The other day, a patron at the library wished me “Happy Memorial Day!” Though I have no doubt his heart was in the right place, that’s not really something we say, is it? It’s not a holiday of celebration. It’s a holiday of remembrance. Countless men and women have served and died in the five branches of the United States military. They stood up to protect our country and our freedom. Many volunteered. Many did not.
I am thankful for their service. But there are no words to express my gratitude for their sacrifice. Having written that, gratitude isn’t the word at all. I am heartbroken. I am angry that their sacrifice was necessary at all.
As a pacifist, I ask myself, “Was their sacrifice necessary?” I hope one day the answer will not be so complicated.
Here I write on the Canon Typestar 10-II. I forgot I turned on the spell check, so it beeped at me when I wrote the word Typestar. You would think they would have added the name of the typewriter to the dictionary! I know many of you typewriter purists will declare this a word processor, not a typewriter. Semantics.
This thermal typer is not without its faults. This is my fifth attempt at writing this post. Previously, there was a bizarre error causing the paper to reverse feed… as I was typing! Being an electronic typewriter, it’s impossible to know what was causing that. Not having the manual doesn’t help, either. My shot-in-the-dark guess is perhaps there is an end-of-page sensor–like on the Brother EP43–that is dirty or defective? I have noticed a steady flow of debris sticking to the back of the paper as it feeds through the typewriter.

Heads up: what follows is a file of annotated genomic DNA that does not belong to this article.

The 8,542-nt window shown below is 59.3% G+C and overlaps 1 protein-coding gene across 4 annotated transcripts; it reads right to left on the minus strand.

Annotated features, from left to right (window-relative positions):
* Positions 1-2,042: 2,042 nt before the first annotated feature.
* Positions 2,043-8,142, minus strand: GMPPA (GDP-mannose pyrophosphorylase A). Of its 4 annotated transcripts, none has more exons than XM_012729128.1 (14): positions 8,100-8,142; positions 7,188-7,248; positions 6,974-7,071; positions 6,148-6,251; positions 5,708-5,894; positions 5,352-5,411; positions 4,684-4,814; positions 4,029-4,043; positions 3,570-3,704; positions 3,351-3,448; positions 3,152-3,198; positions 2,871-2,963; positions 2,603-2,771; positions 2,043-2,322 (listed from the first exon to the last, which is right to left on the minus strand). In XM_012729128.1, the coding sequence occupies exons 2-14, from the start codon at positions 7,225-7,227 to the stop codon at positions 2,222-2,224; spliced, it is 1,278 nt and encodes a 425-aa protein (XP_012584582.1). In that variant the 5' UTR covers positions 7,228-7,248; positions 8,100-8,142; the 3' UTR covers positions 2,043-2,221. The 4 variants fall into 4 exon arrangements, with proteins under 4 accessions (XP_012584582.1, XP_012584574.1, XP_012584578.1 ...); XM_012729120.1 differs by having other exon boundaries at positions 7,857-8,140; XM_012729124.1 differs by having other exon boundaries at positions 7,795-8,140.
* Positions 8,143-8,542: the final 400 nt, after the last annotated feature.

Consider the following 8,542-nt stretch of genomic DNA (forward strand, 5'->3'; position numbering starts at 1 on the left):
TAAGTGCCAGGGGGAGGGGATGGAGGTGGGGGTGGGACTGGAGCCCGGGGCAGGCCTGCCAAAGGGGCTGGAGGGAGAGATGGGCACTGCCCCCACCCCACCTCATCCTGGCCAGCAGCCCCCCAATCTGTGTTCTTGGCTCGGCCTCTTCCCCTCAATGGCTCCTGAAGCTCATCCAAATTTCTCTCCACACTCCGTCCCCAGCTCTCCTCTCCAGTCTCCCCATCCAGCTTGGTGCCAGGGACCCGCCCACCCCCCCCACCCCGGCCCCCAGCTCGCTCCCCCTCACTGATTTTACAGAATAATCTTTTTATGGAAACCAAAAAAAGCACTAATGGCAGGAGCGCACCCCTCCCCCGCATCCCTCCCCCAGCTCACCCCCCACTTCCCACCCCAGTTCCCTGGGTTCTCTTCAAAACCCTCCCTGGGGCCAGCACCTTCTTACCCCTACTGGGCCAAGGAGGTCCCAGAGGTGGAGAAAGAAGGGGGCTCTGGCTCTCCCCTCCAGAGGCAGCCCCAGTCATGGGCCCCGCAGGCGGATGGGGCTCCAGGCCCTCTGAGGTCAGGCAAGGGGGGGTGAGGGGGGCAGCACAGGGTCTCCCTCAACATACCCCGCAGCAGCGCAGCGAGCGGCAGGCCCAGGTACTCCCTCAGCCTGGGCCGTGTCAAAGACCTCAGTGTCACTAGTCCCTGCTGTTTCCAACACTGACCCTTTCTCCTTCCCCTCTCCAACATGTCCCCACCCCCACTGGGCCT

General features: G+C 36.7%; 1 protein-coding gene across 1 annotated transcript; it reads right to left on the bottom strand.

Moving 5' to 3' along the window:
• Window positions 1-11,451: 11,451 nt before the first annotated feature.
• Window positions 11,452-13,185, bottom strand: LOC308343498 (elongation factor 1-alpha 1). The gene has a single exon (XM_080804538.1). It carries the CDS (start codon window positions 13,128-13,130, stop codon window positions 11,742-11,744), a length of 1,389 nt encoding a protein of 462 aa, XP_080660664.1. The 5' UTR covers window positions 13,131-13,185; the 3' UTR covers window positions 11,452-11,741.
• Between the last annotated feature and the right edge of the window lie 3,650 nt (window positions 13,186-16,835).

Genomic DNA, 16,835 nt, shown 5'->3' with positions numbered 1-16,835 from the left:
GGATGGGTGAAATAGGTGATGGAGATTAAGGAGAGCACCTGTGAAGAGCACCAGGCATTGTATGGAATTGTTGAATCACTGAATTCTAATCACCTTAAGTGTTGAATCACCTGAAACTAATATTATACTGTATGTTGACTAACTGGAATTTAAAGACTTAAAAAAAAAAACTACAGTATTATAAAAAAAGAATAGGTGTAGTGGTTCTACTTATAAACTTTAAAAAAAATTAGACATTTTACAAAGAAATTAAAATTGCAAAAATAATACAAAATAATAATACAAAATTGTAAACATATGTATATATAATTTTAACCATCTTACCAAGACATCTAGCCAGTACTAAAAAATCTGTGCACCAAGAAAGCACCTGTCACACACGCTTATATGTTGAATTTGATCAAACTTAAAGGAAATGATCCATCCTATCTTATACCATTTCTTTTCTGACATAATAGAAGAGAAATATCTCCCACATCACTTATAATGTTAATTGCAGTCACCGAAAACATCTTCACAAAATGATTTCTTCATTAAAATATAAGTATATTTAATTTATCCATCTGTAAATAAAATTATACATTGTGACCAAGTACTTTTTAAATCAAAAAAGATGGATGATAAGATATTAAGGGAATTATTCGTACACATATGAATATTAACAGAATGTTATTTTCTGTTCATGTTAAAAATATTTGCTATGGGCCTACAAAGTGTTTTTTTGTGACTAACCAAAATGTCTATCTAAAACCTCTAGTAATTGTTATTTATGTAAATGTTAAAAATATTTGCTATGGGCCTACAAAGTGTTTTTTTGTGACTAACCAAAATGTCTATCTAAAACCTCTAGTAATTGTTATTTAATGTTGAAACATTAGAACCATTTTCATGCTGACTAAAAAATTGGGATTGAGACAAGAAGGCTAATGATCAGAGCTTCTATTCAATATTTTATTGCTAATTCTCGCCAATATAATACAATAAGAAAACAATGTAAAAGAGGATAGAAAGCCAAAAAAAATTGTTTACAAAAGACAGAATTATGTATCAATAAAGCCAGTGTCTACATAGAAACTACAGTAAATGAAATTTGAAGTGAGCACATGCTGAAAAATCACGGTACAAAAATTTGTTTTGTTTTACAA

Did I mention that this model has two options for inserting the paper? There is the slot at the top, much like a regular typewriter, but there is another at the back. Switching to the one on the back seems to have alleviated most of the reverse feeding issue. There was a slight issue in the paragraph above, “I am thankful for…” I think that had more to do with the paper tension, though.
Speaking of paper tension, I think the random beeping was trying to tell me there was a paper jam. Except there wasn’t. I have the thermal fax paper roll mounted on a dowel which is creatively inserted in two wooden ampersands, the kind you find at a craft store. Ingenious, really. Plus, I don’t have the necessary tools to custom make something. A slightly smaller dowel might help; this 1/2″ one is just a bit too snug. This is easily remedied by making sure to give the roll a little slack now and then.
The last feature I’d like to point out is how the carrying handle doubles as a paper rest, just tall enough to help guide the paper over the roll. This is clearly not an accidental feature, as the handle lightly locks in place at a few different angles. Smart!
Useful features of its predecessors that have been replaced by useless features, such as shading patterns, will keep this from being one of my go-to thermals. The Typestar 4 and 5 are still top dogs.